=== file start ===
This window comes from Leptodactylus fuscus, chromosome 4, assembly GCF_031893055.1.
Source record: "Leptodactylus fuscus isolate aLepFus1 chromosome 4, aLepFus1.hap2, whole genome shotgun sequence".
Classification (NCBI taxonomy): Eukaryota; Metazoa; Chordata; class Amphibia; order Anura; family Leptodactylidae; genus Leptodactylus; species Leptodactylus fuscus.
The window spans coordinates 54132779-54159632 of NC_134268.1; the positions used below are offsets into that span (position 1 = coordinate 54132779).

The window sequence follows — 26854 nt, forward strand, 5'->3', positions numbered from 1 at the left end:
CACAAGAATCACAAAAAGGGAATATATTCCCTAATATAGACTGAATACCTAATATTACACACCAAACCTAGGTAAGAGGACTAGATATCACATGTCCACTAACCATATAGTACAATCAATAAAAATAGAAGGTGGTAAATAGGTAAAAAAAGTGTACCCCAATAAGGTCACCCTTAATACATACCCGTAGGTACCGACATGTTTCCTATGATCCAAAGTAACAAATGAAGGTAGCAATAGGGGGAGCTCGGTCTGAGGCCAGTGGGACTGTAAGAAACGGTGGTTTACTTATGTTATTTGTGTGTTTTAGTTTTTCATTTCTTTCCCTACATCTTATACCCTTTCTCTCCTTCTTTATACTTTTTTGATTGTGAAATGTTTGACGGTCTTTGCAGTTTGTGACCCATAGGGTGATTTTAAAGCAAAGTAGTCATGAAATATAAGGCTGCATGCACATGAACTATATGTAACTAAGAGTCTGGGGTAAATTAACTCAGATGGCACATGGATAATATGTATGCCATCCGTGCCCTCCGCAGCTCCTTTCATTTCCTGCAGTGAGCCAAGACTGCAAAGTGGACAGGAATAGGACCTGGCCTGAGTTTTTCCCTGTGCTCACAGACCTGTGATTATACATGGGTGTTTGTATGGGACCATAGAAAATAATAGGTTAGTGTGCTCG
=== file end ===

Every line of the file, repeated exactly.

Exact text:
This window comes from Leptodactylus fuscus, chromosome 4, assembly GCF_031893055.1.
Source record: "Leptodactylus fuscus isolate aLepFus1 chromosome 4, aLepFus1.hap2, whole genome shotgun sequence".
Classification (NCBI taxonomy): Eukaryota; Metazoa; Chordata; class Amphibia; order Anura; family Leptodactylidae; genus Leptodactylus; species Leptodactylus fuscus.
The window spans coordinates 54132779-54159632 of NC_134268.1; the positions used below are offsets into that span (position 1 = coordinate 54132779).

The window sequence follows — 26854 nt, forward strand, 5'->3', positions numbered from 1 at the left end:
CACAAGAATCACAAAAAGGGAATATATTCCCTAATATAGACTGAATACCTAATATTACACACCAAACCTAGGTAAGAGGACTAGATATCACATGTCCACTAACCATATAGTACAATCAATAAAAATAGAAGGTGGTAAATAGGTAAAAAAAGTGTACCCCAATAAGGTCACCCTTAATACATACCCGTAGGTACCGACATGTTTCCTATGATCCAAAGTAACAAATGAAGGTAGCAATAGGGGGAGCTCGGTCTGAGGCCAGTGGGACTGTAAGAAACGGTGGTTTACTTATGTTATTTGTGTGTTTTAGTTTTTCATTTCTTTCCCTACATCTTATACCCTTTCTCTCCTTCTTTATACTTTTTTGATTGTGAAATGTTTGACGGTCTTTGCAGTTTGTGACCCATAGGGTGATTTTAAAGCAAAGTAGTCATGAAATATAAGGCTGCATGCACATGAACTATATGTAACTAAGAGTCTGGGGTAAATTAACTCAGATGGCACATGGATAATATGTATGCCATCCGTGCCCTCCGCAGCTCCTTTCATTTCCTGCAGTGAGCCAAGACTGCAAAGTGGACAGGAATAGGACCTGGCCTGAGTTTTTCCCTGTGCTCACAGACCTGTGATTATACATGGGTGTTTGTATGGGACCATAGAAAATAATAGGTTAGTGTGCTCG